^{2}+

*y*

^{2}. The analytical form of

*F*for an integer

_{L}(u,v)*m*can be obtained as

*m*!! denotes the double factorial and

*K*

_{0}(·) is the modified Bessel function of the second kind. We can see that it is cumbersome to evaluate the values of

*F*for a large integer

_{L}(u,v)*m*. Moreover, to our best knowledge, there is in general no analytical expression of

*F*for a non-integer

_{L}(u,v)*m*. Therefore, we are particularly interested in the approximation models that can potentially bring convenience in the analysis of illumination effects by multiple LEDs. More particularly, in this paper, we propose a Gaussian approximation of Eq. (1).

*f*at

_{L}(d)*d*=0 is the largest, and decreases as d increases. Moreover, for an illumination effect, the human visual system tends to focus on the bright region rather than the background. Hence, we start from

*d*=0 and approximate the rate of decrease in

*f*.

_{L}(d)*d*is small compared to

*h*, i.e.,

*d*

^{2}≪

*h*

^{2},

*d*

^{2}+

*h*

^{2}≈

*h*

^{2}. Hence

*f*as a Gaussian function. The approximation error in

_{L}(d)*f*

^{′}

_{L}(

*d*) can be obtained as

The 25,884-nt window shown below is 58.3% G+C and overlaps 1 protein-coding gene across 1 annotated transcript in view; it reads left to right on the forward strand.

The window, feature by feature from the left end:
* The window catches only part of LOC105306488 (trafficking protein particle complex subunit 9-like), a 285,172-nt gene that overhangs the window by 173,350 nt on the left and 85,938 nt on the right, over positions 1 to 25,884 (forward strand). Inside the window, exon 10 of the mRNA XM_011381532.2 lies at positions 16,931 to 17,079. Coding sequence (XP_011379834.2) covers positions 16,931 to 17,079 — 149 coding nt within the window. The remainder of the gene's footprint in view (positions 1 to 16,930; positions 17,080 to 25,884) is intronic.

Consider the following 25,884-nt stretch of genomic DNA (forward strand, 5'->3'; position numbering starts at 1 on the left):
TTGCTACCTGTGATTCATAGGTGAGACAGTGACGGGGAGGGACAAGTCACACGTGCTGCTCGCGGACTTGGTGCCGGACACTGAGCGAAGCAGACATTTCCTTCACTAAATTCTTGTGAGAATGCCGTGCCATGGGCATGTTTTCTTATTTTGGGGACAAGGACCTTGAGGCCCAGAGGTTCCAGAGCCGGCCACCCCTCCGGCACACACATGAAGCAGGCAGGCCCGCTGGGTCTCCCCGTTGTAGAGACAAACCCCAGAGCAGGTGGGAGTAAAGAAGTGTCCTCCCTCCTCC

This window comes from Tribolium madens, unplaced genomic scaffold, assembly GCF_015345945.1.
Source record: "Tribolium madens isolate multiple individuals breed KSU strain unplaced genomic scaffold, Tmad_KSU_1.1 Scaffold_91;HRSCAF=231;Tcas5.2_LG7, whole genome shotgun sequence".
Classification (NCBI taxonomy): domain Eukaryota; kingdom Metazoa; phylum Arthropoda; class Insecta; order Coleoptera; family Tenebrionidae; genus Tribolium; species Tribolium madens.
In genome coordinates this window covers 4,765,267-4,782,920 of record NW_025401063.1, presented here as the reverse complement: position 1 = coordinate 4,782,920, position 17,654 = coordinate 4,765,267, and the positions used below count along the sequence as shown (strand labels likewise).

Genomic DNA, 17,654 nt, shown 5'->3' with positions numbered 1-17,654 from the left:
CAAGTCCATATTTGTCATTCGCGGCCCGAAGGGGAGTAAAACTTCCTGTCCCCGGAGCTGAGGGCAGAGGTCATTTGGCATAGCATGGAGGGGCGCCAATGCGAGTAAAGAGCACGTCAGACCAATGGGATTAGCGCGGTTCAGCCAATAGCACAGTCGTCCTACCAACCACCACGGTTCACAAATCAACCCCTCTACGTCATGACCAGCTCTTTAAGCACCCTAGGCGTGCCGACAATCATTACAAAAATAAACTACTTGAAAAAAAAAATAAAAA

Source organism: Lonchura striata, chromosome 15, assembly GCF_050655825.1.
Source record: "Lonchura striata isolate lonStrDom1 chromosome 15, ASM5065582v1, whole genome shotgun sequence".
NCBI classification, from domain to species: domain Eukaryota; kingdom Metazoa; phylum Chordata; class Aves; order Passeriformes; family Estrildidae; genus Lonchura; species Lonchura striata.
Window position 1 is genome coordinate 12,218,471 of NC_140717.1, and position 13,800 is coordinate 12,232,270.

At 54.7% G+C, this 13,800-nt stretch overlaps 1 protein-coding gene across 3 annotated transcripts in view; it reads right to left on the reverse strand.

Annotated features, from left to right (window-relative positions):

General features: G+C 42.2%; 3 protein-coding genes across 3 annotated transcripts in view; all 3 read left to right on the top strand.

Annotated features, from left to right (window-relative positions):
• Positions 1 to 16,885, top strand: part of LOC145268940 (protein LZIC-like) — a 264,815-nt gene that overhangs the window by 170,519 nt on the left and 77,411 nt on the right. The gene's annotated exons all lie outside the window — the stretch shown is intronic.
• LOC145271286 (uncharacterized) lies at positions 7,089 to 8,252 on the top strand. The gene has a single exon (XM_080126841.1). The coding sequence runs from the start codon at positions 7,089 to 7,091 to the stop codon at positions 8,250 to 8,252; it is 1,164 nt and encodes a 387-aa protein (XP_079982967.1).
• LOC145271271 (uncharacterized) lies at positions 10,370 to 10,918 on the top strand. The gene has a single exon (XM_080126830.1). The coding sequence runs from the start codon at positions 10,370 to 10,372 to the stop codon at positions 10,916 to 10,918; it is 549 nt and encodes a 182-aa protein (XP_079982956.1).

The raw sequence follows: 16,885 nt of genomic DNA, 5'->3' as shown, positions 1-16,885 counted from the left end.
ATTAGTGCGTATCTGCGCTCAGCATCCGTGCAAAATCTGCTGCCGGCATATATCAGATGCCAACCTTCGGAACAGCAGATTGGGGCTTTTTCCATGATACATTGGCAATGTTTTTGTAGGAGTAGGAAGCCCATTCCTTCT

*d*gets larger, since

*f*decreases quickly, especially when

_{L}(d)*m*is large, with the increase of

*d*(see Fig. 2).

*f*, denoted by

_{L}(d)*f*

_{g}(

*d*). Let

*σ*

^{2}is the variance and

*c*is a normalization factor. Thus, the derivative of

*f*with respect to

_{g}(d)*d*is

*f*(0)=

_{L}*f*(0), we get

_{g}*f*and

_{L}(d)*f*is illustrated in Fig. 2 for the case

_{g}(d)*h*=3 meter and for different

*m*. The illuminance at every

*d*is normalized by the value at d=0, i.e. the curves shown in Fig. 2 are actually

12. P. R. Boyce, *Human Factors in Lighting, Second Edition* (Taylar & Francis Inc, 2003). [CrossRef]

*m*is large, i.e., when the light from the LED is quite focused. The difference between

*f*and

_{L}(d)*f*is slightly larger for a smaller

_{g}(d)*m*, e.g., there is a 1 dB difference for

*m*=50 at

*d*=1.2m.

*f*and

_{L}(d)*f*can be explained as follows. Comparing Eq. (1) and Eq. (7), we observe that the approximation we make is actually

_{g}(d)*d*of interest is 0≤

*d*<

*h*. In this range,

*f*>

_{L}(d)*f*, as shown in Fig. 2. The difference between

_{g}(d)*f*and

_{L}(d)*f*, as can be seen from Eq. (8) as well as Fig. 2, increases with

_{g}(d)*d*, resulting a larger mismatch in the tail of the illuminance distribution.

*f̂*, with a slightly larger variance

_{g}(d)*f̂*provides a better fit of

_{g}(d)*f*, and yet has the benefit of a simpler expression than

_{L}(d)*f*. Equivalently from the Taylor expansion, see Eq. (8), the approximation error is now compensated by

_{g}(d)*f*, which might exist for a given range of